By Charlotte Follari, Norma Quintanilla, and Emily Shambaugh
Malaria is one of the world’s most widespread and deadly infectious diseases, with nearly half of the world’s population at risk of exposure. One of the major barriers to effective malaria control, and the reason why it remains such an entrenched public health problem, is that risk of exposure, and access to control interventions, remain closely tied with social, economic, and environmental determinants. In this blog, we explore the determinants of malaria, with specific reference to the country with the single largest contribution to malaria cases worldwide: Nigeria.
Why focus on determinants?
In 2018, malaria cases in Nigeria accounted for 25% of the global burden of disease and 11.16% of the country’s disability adjusted life years (DALYs), despite being preventable through simple yet effective interventions, and treatable with reliable therapies (WHO, 2003). Across the globe, researchers predict that the death toll of malaria will double in the next 20 years if there are no new interventions (Weli & Efe, 2015). However, without understanding the determinants of malaria in endemic countries, interventions may struggle to make a sustainable impact. To this end, it is critical to investigate the social, ecological, and biological determinants of malaria risk, in order to develop culturally-tailored, ecologically-appropriate intervention strategies that will be sustainable in the local context.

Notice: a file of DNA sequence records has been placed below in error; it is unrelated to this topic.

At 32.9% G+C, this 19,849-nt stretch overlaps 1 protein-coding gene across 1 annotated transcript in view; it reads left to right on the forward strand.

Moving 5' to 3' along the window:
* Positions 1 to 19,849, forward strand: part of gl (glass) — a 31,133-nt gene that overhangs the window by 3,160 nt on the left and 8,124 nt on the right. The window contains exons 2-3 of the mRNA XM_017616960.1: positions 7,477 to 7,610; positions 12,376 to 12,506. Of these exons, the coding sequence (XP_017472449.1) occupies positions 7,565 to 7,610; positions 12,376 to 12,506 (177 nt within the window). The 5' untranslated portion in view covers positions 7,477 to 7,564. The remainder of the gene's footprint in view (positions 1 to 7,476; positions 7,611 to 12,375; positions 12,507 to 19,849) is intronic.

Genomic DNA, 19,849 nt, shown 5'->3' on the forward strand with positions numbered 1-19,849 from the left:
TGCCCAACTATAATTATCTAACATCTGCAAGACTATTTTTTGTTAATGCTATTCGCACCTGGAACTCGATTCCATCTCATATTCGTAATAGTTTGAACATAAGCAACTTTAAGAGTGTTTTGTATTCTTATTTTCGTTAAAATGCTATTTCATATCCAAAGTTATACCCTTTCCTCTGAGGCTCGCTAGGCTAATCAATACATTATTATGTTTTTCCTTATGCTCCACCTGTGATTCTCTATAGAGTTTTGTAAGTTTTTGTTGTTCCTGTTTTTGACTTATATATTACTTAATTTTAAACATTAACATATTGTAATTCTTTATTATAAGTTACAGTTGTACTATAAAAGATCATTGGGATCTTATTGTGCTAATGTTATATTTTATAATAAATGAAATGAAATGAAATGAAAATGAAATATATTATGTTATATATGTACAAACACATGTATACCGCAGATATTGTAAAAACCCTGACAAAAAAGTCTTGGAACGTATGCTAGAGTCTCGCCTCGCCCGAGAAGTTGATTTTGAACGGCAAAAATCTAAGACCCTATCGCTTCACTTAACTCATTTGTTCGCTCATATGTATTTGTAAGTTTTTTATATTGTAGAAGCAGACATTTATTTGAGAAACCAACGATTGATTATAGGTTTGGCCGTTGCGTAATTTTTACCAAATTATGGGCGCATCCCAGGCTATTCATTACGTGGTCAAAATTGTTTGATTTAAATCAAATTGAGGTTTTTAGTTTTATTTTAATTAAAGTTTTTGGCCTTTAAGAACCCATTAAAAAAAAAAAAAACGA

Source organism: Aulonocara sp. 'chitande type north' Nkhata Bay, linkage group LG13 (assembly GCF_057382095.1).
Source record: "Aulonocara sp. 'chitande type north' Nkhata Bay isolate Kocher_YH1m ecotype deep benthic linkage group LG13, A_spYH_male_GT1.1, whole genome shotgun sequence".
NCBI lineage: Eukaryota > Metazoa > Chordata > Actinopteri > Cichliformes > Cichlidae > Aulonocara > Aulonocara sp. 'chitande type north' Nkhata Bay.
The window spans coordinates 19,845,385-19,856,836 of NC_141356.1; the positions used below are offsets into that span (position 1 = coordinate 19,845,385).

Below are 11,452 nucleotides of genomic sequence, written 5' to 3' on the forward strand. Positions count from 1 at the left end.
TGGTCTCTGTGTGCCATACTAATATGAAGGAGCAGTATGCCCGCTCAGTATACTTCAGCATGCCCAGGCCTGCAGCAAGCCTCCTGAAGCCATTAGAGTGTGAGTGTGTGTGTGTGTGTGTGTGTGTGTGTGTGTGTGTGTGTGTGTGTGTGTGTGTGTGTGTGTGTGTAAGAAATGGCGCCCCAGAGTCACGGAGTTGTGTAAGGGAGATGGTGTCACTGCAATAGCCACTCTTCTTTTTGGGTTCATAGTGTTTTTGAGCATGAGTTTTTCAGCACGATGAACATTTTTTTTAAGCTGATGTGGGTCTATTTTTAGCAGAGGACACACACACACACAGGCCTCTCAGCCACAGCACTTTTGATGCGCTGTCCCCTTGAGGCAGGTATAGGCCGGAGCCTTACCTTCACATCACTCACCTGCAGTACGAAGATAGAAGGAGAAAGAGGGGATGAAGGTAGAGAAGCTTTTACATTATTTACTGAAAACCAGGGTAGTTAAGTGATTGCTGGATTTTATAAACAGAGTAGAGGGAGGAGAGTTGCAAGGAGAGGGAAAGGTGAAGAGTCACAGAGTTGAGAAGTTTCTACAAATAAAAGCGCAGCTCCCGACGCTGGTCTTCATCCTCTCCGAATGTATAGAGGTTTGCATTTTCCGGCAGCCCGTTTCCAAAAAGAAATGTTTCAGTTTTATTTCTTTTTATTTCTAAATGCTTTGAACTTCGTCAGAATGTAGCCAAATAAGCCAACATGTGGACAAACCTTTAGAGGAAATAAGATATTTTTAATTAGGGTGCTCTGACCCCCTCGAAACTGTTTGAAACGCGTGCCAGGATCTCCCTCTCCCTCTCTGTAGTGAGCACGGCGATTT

Social barriers hinder the impact of interventions
When looking at social determinants of malaria in Nigeria, two factors stand out: education and income. Currently, 40% of Nigerians are living in poverty (World Bank, 2018) and less than 75% have completed primary school (World Bank, 2010). In rural areas throughout the country, high levels of poverty and low levels of education are considered to be malaria risk factors (Adefemi et al., 2015). Poverty is itself a key determinant of health and specifically of malaria, with impoverished populations less likely to live in housing that prevents mosquito entry (i.e. by having screens), to have access to healthcare for diagnosis and treatment for malaria, and to have lower nutritional status, placing individuals, and especially children, at higher risk of severe disease outcomes. Poverty is also correlated with lower educational attainment. Fewer years of formal education can itself be a risk factor; this is because schooling can provide opportunities to learn about malaria transmission; lack of understanding of malaria causes can impede prevention and control efforts, and can also affect people’s willingness to participate in interventions.
Additionally, low levels of education and widespread poverty can affect malaria awareness. According to researchers, awareness about malaria throughout Nigeria is generally low. A studey a few years ago among the Ibo people, for example, observed that less than 50% of people knew that malaria is transmitted through mosquitoes bites (Adefemi et al., 2015). Without malaria awareness, interventions are unlikely to have a sustainable impact. The same study emphasized that written public health information campaigns will have limited reach in rural communities where many people are illiterate. However, campaigns that pair social behavior change messaging with insecticide-treated net (ITN) distribution have led to improved ITN coverage across socioeconomic strata (Zalisk et al., 2019). As a result, the social determinants of malaria should be a key consideration when designing interventions in any country.
Nigeria’s ecology is the ideal setting for vector reproduction